From all the popular devotions Saint Anthony the abbot (+ 356) stands out. It is represented dominating the temptations in the desert at the top of the Corpus Christi altarpiece. Its image also appears in the namesake altarpiece of Saint Anthony of Padua, next to Saint Paul of Thebes (+ 356), named the first hermit.
Saint Bruno (+ 1101), the founder of the Carthusian Order, received much devotion because of the presence of the hermit monastery of his order in Valldemosa. A notable statue made by Adria Ferra in 1812 is actually placed in the chapel next to the main entrance on the left. Another sculpture of the hermit Saint can be seen in the Descent altarpiece.
Saint Francis of Assisi (+ 1226) has received much popular devotion since 1230 because of the roots of his Order in Majorca. Painted on wood in the gothic altarpiece (15th century) dedicated to him and to Saint Matthew in the Chapter museum with scenes of his life there is a very pretty baroque image of the founder receiving the stigmas in the Corpus Christi chapel. He and the founder of Preachers, St. Dominic de Guzman (1221 +) are represented giving the fraternal embrace when, according to tradition, they met Rome, in a painting of the altarpiece of the Crown.
Saint Ramon de Penyafort (+ 1275), who is linked to the Conqueror king, is represented next to blessed Ramon Llull in an embroidery in the Chapel of the Pure Conception of Mary, by Guillem Mesquida; it also appears in a baroque medal in the gothic Chapter hall.
Saint Anthony of Padua, or of Lisbon (+ 1231), who is one of the most venerated Saints in the Latin Church, has for a long time had a very popular following in Majorca. In the 18th century the Cathedral dedicated a chapel to him and an altarpiece, designed with the representation of the preaching of the Saint.
Saint Raymond Nonnatus (+ 1240), from the order of the Blessed Virgin Mary of Mercy, is redeemer and advocate of the difficult births. He has a statue with the monstrance in his hand in the Descent chapel.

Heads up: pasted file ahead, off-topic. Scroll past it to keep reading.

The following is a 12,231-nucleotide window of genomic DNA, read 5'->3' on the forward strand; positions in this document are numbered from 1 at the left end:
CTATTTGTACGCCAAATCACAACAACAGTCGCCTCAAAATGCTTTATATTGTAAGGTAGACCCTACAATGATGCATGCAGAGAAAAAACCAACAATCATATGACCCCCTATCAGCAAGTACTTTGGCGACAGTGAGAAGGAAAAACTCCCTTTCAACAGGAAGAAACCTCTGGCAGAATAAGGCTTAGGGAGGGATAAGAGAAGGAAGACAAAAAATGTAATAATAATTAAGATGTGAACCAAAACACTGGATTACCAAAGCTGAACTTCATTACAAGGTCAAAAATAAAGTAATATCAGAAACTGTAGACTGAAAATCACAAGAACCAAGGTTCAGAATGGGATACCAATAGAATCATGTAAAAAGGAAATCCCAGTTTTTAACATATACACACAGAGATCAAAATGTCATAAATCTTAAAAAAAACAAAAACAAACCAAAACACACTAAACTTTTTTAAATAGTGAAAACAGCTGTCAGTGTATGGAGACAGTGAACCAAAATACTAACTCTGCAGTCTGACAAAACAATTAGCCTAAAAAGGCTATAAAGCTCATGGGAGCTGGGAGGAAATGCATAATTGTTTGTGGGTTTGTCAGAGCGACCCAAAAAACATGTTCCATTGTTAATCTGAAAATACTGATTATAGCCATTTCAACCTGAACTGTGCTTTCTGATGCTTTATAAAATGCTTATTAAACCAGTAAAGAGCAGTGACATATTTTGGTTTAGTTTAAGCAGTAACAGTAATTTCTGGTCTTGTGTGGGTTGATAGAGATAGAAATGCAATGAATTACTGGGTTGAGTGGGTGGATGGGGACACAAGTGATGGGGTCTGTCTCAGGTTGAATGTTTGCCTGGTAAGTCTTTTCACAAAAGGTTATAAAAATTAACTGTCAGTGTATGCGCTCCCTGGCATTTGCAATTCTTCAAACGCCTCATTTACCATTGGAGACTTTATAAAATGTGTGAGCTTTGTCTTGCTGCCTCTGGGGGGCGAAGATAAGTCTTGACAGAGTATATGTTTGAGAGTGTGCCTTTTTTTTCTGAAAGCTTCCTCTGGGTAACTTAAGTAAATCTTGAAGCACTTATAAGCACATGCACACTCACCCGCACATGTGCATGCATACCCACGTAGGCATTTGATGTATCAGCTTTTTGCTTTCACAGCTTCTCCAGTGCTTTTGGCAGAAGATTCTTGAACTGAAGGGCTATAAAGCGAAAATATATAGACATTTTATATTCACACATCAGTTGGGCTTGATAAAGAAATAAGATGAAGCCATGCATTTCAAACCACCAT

The blessed Ramon Llull (+ 1316), was born not very far from the Cathedral about the year 1232. He was converted after having had a courtly life in the royal palace of Majorca. He left everything to preach the Gospel to the non Christians and to promote the reform of the Church. He wrote many books and started a big dynamism in all Christianity to carry out the “holy business” of Jesus Christ. He is the oldest brother of the Majorcan Church. In his will he left a legacy for the work of the Cathedral, and he is venerated in San Sebastian’s altarpiece, in the chapel of the Pure Conception of Mary – which mystery he defended –, in the bars of the chapel of the Crown; he has a statue placed in a tower of the main façade (sculpture made by Guillem Galmes at the end of the 19th century).
Saint Vincent Ferrer (+ 1419), preacher, came to Majorca invited by Bishop Lluis Prades. He preached sermons in many villages and in the Cathedral. A picture in the Chapter museum recalls the sermon preached in the Cathedral; and another two have the traditional image of the holy preacher in the chapels of Saint Martin and of the Sorrowful Lady.
Saint Francis Borgia (+ 1572), Duke of Gandia, disciple of Saint Ignatius Loyola, renounced everything to enter in the Society of Jesus. He became the third Superior General of the order. He participated in founding the Jesuits in Monti-Sion of Palma (1561). He is represented in the predella of Saint Sebastian’s chapel rejecting the glories of the world.
Saint Catherine Thomas (+ 1564), born in Valldemossa, Augustinian canon in Saint Mary Magdalene of Palma. She was given the gift of contemplation and counsel. She encouraged Bishop Arnedo in the tridentine reform of Majorca and she had a very important popular fame of sanctity and a much extended following. She is represented in a tapestry in the altarpiece of Saint Sebastian and in the arch of the chapel of the Sorrowful Lady. She has a statue in a tower of the main façade made by Guillem Galmes.